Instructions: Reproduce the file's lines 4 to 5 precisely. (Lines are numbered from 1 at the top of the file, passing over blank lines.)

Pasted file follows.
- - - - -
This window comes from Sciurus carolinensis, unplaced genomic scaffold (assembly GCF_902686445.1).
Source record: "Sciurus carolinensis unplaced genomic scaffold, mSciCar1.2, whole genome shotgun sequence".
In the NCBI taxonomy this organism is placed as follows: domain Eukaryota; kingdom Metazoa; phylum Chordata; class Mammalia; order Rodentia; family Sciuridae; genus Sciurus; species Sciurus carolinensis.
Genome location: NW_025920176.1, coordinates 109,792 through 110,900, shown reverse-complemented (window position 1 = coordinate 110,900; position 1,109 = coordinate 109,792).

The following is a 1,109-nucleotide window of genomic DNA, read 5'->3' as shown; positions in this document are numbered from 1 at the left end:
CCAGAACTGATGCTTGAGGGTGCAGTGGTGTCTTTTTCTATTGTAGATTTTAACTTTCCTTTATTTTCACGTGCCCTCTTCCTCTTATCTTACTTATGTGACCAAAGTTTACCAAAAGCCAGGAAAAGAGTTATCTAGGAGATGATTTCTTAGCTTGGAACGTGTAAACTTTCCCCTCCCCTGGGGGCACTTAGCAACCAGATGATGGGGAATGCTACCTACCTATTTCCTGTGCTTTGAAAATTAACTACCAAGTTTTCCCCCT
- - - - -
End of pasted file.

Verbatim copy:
Genome location: NW_025920176.1, coordinates 109,792 through 110,900, shown reverse-complemented (window position 1 = coordinate 110,900; position 1,109 = coordinate 109,792).

The following is a 1,109-nucleotide window of genomic DNA, read 5'->3' as shown; positions in this document are numbered from 1 at the left end: